And let’s be honest, British indignation has never kept them awake at night.

Much higher on the list of priorities are the many sponsors who provide a huge chunk of the money that powers the multi-billion pound football industry.

Just like Nike and Lance Armstrong’s sponsors, FIFA and UEFA’s backers (which include brands like Coca-ColaMcDonalds and Adidas) have a rare opportunity to make their opinion on an unsavoury topic clear.

No brand wants to be associated with racism and upsetting the sponsors is something the footballing authorities do not tolerate. Just ask Niklas Bendtner who was fined £80,000 for showing his Paddy Power lucky pants during EURO2012.

Compared to the fines given to national associations for incidents of racism, it seems rather excessive.

Let’s face it, for all the anger,  griping and T-Shirt protests in England we simply don’t have the clout to demand action.

The sponsors are the ones with real power to influence, and maybe only a rebuke from the people who line their pockets will make finally FIFA and UEFA start taking racism in football seriously.

PR own goals leave Germans feeling cold

February 2, 2012 Leave a comment

As if their continued efforts to save the Euro weren’t giving them enough of a headache, recent German attempts to sell cars and excite football fans have also failed to hit the mark.

As any Englishman will tell you, the weather has a nasty habit of messing up the best laid plans. From BBQs to Wimbledon, the rain can be relied on to appear when it is least welcome. Similarly the winters of 2009 and 2010 were unusually harsh just when retailers most needed people to be able to get out and spend their money.

So while we applaud their innovative thinking we can also sympathise with German agency Sassenbach Advertising who have seen their clever weather themed idea turn into a icy nightmare.

Seeking a “wind and weatherproof idea” to support the launch of the new Mini Cooper Roadster, they took advantage of the “adopt-a-vortex” scheme run by Berlin’s Free University and named the current high pressure front sweeping across Europe ‘Cooper’.

All was going swimmingly until ‘Cooper‘ dropped to -33 Celsius, disrupted transport across the continent and claimed over 100 lives.

The campaign also involved buying a low front to be called ‘Minnie’ later in the year that one hopes will be less destructive.

A statement from BMW confirmed that while they had bought the names they didn’t have control over when they were used and that clearly, they regretted any loss of life.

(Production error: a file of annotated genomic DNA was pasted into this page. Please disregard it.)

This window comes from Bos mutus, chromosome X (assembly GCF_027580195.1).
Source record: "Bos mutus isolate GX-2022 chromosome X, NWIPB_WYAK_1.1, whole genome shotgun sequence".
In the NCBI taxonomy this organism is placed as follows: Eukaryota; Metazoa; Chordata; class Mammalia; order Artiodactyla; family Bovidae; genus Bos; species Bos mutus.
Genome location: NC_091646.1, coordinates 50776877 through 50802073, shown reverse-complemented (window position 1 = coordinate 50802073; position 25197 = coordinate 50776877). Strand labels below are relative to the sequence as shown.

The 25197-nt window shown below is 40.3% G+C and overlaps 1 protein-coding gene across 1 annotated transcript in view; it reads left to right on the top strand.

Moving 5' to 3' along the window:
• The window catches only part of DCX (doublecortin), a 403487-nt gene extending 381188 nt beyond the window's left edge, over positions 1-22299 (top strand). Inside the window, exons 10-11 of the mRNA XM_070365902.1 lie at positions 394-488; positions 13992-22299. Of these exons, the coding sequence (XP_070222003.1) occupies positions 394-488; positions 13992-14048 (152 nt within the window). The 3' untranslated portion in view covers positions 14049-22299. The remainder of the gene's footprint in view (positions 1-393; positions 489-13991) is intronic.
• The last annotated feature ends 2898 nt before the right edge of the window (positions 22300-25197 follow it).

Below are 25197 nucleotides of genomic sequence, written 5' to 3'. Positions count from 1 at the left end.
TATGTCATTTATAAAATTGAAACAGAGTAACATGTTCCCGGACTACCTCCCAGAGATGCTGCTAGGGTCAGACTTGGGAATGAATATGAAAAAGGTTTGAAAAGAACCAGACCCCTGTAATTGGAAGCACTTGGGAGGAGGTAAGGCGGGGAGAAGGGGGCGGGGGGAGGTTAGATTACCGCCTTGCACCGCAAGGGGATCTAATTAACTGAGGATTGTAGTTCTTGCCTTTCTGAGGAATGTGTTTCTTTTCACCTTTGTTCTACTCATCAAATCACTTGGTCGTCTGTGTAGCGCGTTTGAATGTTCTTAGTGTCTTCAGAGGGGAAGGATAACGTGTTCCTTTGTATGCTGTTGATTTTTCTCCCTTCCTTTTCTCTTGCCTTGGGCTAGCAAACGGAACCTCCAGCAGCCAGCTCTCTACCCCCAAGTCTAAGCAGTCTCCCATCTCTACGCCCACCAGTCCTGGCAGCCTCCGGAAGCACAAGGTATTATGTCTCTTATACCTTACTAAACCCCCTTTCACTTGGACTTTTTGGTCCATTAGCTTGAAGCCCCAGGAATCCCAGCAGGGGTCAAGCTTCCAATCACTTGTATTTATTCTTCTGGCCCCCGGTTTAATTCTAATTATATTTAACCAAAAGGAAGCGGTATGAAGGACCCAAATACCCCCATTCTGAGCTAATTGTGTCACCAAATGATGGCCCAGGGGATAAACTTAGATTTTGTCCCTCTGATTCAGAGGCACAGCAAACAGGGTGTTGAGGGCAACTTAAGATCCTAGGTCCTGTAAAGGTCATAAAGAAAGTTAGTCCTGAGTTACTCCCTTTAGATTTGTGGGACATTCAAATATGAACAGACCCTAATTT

While the whole episode has been highlighted as a bit of an gaffe, BMW and their agency haven’t done anything wrong and the €299 price tag for naming the weather seems cheap even though the publicity it has provoked isn’t what was planned.

The same can’t be said for German football giants Bayern Munich who upset their fans with an ill thought out launch of an app.

Last week, as the January transfer window was coming to a close, the club told their 2.7m Facebook fans that they had just signed a new striker who would be announced exclusively via a Facebook app in around an hour.

Naturally, the announcement set social networks alight. To set the scene, Bayern had recently lost to Borussia Mönchengladbach and seen target Marco Reus sign for rivals Borussia Dortmund.

As the clock ticked down, fans debated which star they’d be seeing at Allianz Arena with Manchester based duo Carlos Tevez and Dimitar Berbatov among the suggestions.

However when the announcement was made it became clear that the club had misjudged things enormously.

A live stream with Markus Hörwick (Comms Director),  Chrsitian Nerlinger (General Manager) and Philipp Lahm (Club Captain) announced that the new star player was actually the fan themselves, the 12th man of the squad.

The app then showed fake press announcements, mock interviews with star players welcoming the ‘new player’ and shirts with the users name.

What could have been a great value added experience resulted in a terrible user experience, compounded by the app crashing, with fans venting their anger on various social networks.

The press, who had also been kept in the dark showed great schadenfreude, gleefully spreading news of the failure which ended up trending worldwide on Twitter.

Within three hours the club had received over 5,000 complaints from angry fans and was forced to offer an apology.

Both brands will survive their difficult week. Mini because they didn’t do anything malicious and Bayern because disappointment is all part of being a football fan.

Let’s just hope their fiscal policies have better results.